At first sight, the commercial teas appeared to differ notably in their polyphenolic profiles as well as ORAC and FC values (Table 1). In the polyphenols analysis, the dominating compounds were either rosmarinic acid or luteolin-7-O-glucuronide. The concentrations ranged from 12.2 to 296 mg/L (rosmarinic acid) and from 37.9 to 166 mg/L (luteolin-7-O-glucuronide). Amongst the triterpenes, carnosic acid had the highest concentrations, ranging from 9.1 to 32.9 mg/L. In all but two samples the sum of the concentrations of the caffeic acid derivatives was higher than the sum of the concentrations of the triterpenes. The ORAC values ranged between 0.4 and 1.8 mmol Trolox Equivalents (TE)/100 mL, whereas the FC index varied between 6.7 and 15.2. In all cases, the differences between the tea brands cannot be explained by the uncertainty of the analytical methods.
The results of the explorative data analysis is shown in Figure 1. The PCA scores confirm that a considerable difference exists in the composition of the commercial sage tea samples. Samples 6 and 7 were different from the rest of the samples, especially regarding to their high antioxidative potential. Furthermore, both samples had a high content of polyphenols and high levels of rosmarinic acid and its derivatives. Sample 10 was peculiar not only for higher rosmarinic acid and ORAC levels but especially for its high levels of flavone glycosides, which made it different from all other samples. The PCA loadings plot suggests a correlation between ORAC, FC index, and rosmarinic acid and its derivatives. This finding is confirmed by univariate linear correlation analysis (FC index and rosmarinic acid, R = 0.86 p < 0.0001; ORAC and rosmarinic acid, R = 0.68 p = 0.00355).
Figure 1. Explorative data analysis of the analytical results of 16 commercial sage tea infusions. The principal component analysis (PCA) plots show the scores (sample numbers 1–16; upper panel) and loadings (names of analytes; lower panel).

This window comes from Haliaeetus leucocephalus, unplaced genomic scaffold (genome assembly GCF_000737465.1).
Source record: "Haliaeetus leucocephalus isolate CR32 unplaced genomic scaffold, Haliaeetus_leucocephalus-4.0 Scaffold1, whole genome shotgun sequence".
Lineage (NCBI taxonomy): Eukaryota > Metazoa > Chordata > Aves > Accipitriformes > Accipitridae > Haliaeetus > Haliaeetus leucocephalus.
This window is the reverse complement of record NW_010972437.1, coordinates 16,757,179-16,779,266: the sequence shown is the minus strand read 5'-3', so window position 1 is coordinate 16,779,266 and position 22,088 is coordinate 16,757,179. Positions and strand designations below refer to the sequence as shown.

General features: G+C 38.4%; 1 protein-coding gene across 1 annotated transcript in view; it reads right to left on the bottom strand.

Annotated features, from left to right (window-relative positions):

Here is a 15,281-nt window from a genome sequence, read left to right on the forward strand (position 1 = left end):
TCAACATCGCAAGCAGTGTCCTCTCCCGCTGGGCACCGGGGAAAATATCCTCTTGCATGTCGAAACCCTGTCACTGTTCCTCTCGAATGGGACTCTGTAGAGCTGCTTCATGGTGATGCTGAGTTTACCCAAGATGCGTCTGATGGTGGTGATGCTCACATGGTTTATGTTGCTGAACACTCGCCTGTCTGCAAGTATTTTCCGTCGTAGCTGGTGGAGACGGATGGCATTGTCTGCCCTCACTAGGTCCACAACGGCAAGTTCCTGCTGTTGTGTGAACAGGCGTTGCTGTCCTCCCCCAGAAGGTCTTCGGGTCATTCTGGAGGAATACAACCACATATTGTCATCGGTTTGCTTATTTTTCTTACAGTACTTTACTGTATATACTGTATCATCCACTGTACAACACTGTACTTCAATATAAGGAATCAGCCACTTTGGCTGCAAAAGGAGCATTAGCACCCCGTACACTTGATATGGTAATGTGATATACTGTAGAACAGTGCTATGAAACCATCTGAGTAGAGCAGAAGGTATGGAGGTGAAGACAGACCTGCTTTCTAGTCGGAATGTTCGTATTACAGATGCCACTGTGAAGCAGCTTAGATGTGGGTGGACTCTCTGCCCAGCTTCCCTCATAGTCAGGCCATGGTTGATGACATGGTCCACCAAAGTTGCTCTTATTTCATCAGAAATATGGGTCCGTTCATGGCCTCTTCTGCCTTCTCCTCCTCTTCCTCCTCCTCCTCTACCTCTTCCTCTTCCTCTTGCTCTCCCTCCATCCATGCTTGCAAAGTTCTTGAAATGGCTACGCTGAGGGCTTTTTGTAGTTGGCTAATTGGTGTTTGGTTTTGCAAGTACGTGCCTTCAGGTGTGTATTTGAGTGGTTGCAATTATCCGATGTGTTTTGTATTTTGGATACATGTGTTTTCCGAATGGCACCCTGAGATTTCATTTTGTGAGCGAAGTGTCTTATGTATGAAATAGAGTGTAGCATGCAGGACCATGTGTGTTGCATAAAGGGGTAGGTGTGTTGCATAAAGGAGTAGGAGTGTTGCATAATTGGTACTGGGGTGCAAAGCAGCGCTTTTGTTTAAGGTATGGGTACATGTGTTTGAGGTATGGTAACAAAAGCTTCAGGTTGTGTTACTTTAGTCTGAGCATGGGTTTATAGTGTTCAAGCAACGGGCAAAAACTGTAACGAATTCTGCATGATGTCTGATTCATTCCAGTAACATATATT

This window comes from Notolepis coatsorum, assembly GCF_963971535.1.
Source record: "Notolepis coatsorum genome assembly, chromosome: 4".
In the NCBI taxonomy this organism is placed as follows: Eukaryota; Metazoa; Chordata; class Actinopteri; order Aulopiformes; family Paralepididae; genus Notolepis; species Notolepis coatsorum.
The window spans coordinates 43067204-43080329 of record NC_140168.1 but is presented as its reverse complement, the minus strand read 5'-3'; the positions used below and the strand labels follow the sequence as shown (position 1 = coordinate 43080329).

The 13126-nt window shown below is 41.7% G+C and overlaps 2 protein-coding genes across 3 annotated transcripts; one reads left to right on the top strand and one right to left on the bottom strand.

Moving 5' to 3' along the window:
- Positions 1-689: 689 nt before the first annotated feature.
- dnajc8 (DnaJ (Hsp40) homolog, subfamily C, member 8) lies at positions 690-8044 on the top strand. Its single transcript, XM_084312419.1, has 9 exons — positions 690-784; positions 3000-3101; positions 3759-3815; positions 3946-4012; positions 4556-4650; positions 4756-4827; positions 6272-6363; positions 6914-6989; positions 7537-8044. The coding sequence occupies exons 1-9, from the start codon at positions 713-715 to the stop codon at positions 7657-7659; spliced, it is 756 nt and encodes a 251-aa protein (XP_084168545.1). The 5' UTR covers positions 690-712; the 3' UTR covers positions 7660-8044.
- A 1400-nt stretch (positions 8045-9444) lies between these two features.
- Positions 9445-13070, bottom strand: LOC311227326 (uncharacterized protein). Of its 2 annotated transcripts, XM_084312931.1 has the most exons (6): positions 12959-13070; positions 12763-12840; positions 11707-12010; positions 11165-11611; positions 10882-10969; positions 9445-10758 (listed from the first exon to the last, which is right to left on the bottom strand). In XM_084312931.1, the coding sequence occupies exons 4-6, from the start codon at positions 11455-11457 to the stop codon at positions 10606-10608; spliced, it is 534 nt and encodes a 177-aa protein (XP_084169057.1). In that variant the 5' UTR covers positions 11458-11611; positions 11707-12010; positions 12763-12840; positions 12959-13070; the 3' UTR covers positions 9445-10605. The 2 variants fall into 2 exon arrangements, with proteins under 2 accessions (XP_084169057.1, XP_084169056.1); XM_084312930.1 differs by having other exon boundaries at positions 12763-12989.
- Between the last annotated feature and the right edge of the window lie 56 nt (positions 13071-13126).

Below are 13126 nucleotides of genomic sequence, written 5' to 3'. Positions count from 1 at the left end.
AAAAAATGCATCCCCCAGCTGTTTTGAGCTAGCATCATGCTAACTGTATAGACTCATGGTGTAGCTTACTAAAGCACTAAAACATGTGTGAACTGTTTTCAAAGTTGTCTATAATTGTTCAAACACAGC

Our analytical results showed a higher variability of the composition of sage teas than what we actually had expected. For example, the content of rosmarinic acid varied by more than a factor of 20 between the lowest and highest brands of sage tea. This shows that it is important to analyze a comprehensive number of samples rather than single samples as it has been done in previous studies (Aoshima et al., 2007; Hossain et al., 2011). The difference in polyphenols content is also evidenced by the corresponding antioxidative potential, which varied from 0.4 to 1.8 mmol TE/100 mL. The information on the packages did not provide details about the plant origins or the exact composition, making it difficult for us to explain the (possible) factors leading to these differences. The brands with the highest ORAC and FC index (samples 6 and 7) were labeled to be hand-collected shoot apex material from organic farming (sample 6) or sage tea selected from shoot apex material (sample 7). This could explain the difference between these two samples and the other tea samples, which appear mainly to be composed of leaf material. Previous research on FC index, thujone and camphor (Walch et al., 2011) has reported results from several batches of a single manufacturer, which were very consistent. For example, the FC index for five different batches of shoot apex material (corresponding to sample 6 in this study) was 14.9 ± 0.3. Similar to the results in this study for polyphenols, ORAC, and FC index, the variations for thujone and camphor were significantly higher between manufacturers than within a single brand. This indirect evidence points to sage variety and chemotype, cultivation conditions, climate, or processing conditions (especially during drying) as explanations for the differences rather than pure inter-batch variations.